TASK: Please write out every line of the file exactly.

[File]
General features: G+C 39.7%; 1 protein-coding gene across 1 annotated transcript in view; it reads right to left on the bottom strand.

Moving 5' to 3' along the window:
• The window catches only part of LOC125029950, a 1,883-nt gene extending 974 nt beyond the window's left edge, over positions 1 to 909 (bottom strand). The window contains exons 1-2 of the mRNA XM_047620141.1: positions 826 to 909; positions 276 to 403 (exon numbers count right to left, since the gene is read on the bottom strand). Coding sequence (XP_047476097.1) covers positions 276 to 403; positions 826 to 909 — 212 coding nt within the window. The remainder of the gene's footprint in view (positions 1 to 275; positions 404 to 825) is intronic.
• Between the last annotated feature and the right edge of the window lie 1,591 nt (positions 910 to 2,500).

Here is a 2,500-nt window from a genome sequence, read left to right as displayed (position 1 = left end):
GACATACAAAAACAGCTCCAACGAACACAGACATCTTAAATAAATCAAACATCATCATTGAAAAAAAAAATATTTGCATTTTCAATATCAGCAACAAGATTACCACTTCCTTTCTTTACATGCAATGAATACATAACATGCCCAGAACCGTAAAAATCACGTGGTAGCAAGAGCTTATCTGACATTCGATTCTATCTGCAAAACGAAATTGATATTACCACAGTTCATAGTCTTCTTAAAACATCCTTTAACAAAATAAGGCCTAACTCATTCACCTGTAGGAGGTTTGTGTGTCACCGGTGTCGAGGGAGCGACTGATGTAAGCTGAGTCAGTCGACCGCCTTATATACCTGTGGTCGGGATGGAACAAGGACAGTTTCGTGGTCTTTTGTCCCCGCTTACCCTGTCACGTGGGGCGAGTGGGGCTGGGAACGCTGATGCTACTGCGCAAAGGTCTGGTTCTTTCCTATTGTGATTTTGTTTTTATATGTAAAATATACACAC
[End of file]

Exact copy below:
General features: G+C 39.7%; 1 protein-coding gene across 1 annotated transcript in view; it reads right to left on the bottom strand.

Moving 5' to 3' along the window:
• The window catches only part of LOC125029950, a 1,883-nt gene extending 974 nt beyond the window's left edge, over positions 1 to 909 (bottom strand). The window contains exons 1-2 of the mRNA XM_047620141.1: positions 826 to 909; positions 276 to 403 (exon numbers count right to left, since the gene is read on the bottom strand). Coding sequence (XP_047476097.1) covers positions 276 to 403; positions 826 to 909 — 212 coding nt within the window. The remainder of the gene's footprint in view (positions 1 to 275; positions 404 to 825) is intronic.
• Between the last annotated feature and the right edge of the window lie 1,591 nt (positions 910 to 2,500).

Here is a 2,500-nt window from a genome sequence, read left to right as displayed (position 1 = left end):
GACATACAAAAACAGCTCCAACGAACACAGACATCTTAAATAAATCAAACATCATCATTGAAAAAAAAAATATTTGCATTTTCAATATCAGCAACAAGATTACCACTTCCTTTCTTTACATGCAATGAATACATAACATGCCCAGAACCGTAAAAATCACGTGGTAGCAAGAGCTTATCTGACATTCGATTCTATCTGCAAAACGAAATTGATATTACCACAGTTCATAGTCTTCTTAAAACATCCTTTAACAAAATAAGGCCTAACTCATTCACCTGTAGGAGGTTTGTGTGTCACCGGTGTCGAGGGAGCGACTGATGTAAGCTGAGTCAGTCGACCGCCTTATATACCTGTGGTCGGGATGGAACAAGGACAGTTTCGTGGTCTTTTGTCCCCGCTTACCCTGTCACGTGGGGCGAGTGGGGCTGGGAACGCTGATGCTACTGCGCAAAGGTCTGGTTCTTTCCTATTGTGATTTTGTTTTTATATGTAAAATATACACAC